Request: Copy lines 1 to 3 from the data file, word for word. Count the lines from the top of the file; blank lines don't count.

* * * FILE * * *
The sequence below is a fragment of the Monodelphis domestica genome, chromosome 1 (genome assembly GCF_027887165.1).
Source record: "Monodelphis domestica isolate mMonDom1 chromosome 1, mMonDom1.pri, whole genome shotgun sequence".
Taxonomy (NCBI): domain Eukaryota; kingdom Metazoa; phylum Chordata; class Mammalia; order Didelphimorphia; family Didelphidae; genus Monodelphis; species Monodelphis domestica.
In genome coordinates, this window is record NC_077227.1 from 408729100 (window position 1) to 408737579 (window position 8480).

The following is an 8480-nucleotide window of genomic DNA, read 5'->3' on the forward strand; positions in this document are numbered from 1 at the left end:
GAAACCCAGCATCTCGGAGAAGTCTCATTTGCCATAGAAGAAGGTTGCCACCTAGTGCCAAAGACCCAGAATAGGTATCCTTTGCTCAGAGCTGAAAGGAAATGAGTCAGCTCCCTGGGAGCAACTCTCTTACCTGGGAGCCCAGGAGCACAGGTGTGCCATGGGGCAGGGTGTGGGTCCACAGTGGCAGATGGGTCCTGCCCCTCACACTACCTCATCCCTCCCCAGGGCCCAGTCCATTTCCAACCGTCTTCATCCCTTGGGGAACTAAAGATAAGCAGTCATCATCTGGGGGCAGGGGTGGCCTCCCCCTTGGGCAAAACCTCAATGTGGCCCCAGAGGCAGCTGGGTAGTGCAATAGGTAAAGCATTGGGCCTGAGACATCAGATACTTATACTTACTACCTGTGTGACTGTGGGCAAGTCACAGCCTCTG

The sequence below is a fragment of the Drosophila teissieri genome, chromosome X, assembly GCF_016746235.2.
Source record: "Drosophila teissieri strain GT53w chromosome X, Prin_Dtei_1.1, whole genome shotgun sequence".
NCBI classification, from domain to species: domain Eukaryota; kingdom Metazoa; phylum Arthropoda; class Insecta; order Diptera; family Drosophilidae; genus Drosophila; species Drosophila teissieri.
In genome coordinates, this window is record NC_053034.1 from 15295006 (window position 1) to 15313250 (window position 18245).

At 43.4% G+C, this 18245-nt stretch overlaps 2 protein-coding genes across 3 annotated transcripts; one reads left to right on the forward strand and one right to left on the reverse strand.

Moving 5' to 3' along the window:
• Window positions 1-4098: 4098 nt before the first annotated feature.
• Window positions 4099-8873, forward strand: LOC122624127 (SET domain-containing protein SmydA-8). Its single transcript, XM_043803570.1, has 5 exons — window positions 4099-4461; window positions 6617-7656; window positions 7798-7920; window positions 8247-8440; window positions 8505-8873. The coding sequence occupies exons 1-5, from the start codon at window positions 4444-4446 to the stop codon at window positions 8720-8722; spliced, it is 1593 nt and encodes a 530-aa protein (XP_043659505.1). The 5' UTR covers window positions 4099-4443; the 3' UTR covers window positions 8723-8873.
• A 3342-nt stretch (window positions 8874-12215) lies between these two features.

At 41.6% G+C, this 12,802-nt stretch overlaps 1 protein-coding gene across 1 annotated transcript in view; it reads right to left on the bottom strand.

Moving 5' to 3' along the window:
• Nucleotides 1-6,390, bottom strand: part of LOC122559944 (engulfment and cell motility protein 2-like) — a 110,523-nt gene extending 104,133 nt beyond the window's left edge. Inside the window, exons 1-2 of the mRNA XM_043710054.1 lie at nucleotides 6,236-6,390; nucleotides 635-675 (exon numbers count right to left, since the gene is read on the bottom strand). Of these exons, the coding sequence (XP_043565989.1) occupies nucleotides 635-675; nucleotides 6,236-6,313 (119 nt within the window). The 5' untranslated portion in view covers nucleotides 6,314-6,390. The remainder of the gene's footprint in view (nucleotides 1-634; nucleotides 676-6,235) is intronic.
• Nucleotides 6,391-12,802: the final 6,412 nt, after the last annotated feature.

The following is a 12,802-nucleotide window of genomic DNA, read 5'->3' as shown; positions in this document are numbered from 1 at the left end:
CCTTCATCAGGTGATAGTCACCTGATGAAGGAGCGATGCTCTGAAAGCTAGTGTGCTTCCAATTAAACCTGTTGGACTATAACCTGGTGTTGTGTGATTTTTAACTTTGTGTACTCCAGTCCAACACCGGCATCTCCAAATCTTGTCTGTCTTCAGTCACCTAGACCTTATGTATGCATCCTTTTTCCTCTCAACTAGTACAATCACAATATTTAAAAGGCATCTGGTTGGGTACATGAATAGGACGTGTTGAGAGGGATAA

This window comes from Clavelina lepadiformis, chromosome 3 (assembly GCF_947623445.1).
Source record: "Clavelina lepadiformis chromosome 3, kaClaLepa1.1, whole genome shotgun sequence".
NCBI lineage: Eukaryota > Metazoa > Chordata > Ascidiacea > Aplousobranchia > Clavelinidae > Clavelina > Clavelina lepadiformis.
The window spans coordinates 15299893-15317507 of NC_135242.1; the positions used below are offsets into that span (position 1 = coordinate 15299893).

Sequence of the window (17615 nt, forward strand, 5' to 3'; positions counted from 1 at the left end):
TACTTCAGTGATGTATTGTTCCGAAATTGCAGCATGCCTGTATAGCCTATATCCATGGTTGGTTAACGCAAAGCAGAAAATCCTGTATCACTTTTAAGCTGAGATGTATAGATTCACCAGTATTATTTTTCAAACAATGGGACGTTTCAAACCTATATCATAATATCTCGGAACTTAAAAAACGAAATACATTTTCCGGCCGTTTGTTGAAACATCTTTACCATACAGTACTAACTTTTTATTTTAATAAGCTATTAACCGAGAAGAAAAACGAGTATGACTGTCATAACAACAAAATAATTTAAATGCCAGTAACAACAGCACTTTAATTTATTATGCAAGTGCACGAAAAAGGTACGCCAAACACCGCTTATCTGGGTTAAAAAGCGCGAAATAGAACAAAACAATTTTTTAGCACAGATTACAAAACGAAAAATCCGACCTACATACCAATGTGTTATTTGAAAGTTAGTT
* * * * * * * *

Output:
The sequence below is a fragment of the Monodelphis domestica genome, chromosome 1 (genome assembly GCF_027887165.1).
Source record: "Monodelphis domestica isolate mMonDom1 chromosome 1, mMonDom1.pri, whole genome shotgun sequence".
Taxonomy (NCBI): domain Eukaryota; kingdom Metazoa; phylum Chordata; class Mammalia; order Didelphimorphia; family Didelphidae; genus Monodelphis; species Monodelphis domestica.